Translate Summer Student Project blog: Ebeam treated polymers for sutures

This post is part of a blog series about 13 short-term projects Translate MedTech funded in summer 2019.

These Translate MedTech-funded projects let researchers hire students during their summer break to help develop innovative new medical technologies with commercial potential.

Read these blogs to learn about the work they completed.

Name: Hajrah Siddique
Host organisation: University of Bradford
Project title: Measuring the recovery force of Ebeam treated
polymers for sutures

My name is Dr Cristina Tuinea-Bobe and my research interest is related to development of bio-medical devices.

The current project that Hajrah, Dr Paul Spencer and I worked on was the measurement of recovery force on Ebeam treated polymers for sutures.

The overall aim is to create a shape memory suture product with “tuned” properties. Shape memory polymers (SMP) could replace conventional suture material in surgeries, especially minimally invasive surgery.  

For example, after endoscopic keyhole surgery, stitching is difficult because of the confined space, and it is difficult to achieve a knot with the proper amount of tension on the tissue.

The SMP suture tightens itself in the human body when triggered by the heat or fluid of the human body. Often the activation temperature in candidate materials is higher than the ideal, being just above body temperature.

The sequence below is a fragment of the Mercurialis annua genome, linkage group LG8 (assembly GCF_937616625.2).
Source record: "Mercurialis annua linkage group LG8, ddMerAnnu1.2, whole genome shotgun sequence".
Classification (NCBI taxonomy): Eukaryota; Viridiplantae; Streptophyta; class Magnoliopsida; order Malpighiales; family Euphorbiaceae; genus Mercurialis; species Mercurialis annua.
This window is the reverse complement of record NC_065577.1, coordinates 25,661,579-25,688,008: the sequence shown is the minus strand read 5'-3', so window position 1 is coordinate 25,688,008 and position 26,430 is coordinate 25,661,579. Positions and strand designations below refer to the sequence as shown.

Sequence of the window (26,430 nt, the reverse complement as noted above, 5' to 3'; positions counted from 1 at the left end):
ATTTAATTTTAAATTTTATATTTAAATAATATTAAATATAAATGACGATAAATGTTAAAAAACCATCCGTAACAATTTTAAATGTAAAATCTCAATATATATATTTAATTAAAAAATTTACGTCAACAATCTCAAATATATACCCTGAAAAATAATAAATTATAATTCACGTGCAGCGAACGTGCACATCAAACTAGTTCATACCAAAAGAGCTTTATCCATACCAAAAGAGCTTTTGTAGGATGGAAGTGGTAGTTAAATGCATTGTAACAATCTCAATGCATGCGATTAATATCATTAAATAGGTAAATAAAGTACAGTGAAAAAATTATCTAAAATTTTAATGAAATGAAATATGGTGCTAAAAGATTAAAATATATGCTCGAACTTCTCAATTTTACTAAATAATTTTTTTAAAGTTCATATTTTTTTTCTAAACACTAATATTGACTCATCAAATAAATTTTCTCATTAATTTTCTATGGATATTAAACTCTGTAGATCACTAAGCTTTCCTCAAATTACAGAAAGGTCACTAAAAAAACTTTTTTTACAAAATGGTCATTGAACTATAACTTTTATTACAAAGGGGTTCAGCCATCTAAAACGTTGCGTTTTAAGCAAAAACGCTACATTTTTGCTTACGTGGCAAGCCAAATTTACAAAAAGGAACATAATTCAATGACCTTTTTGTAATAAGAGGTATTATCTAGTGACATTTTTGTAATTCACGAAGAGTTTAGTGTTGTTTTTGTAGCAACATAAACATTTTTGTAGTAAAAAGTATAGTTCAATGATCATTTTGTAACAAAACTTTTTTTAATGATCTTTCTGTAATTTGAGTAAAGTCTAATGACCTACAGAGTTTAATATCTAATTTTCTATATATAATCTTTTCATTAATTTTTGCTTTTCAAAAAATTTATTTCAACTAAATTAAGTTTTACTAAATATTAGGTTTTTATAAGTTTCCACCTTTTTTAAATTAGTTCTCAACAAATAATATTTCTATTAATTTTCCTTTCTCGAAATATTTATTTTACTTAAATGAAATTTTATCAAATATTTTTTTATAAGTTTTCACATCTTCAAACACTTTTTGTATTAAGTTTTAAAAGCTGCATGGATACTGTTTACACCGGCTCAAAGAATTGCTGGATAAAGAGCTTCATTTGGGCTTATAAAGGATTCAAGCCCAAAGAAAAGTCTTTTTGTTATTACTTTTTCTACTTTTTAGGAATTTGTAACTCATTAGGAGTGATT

Ebeam treatment can change the activation temperature, and would avoid the use of additives that can leach out.

During the Translate Summer Student Project, Hajrah tested two types of polymers with 3 different thicknesses, and recorded the SMP recovery force during temperature-triggered recovery.

The injected moulded samples were Ebeam treated by Sherkin Technologies Ltd at the Daresbury Laboratory. Hajrah was trained in a range of material manufacturing and testing methods. The student learned data analysis techniques and to write scientific reports that capture the obtained results.

Furthermore, she learned to manage her project, to communicate and work in a team environment, and enhanced her engineering skills.

The results obtained from the student project exploring the use of Ebeam on polymers will create valuable preliminary data for a future grant that will successfully translate the product from research to clinical trials.

You can learn more about this project and others at Growing MedTech Translation 2019 on Friday 6 December 2019, where each Translate MedTech Summer Student Project lead will give a presentation about their work.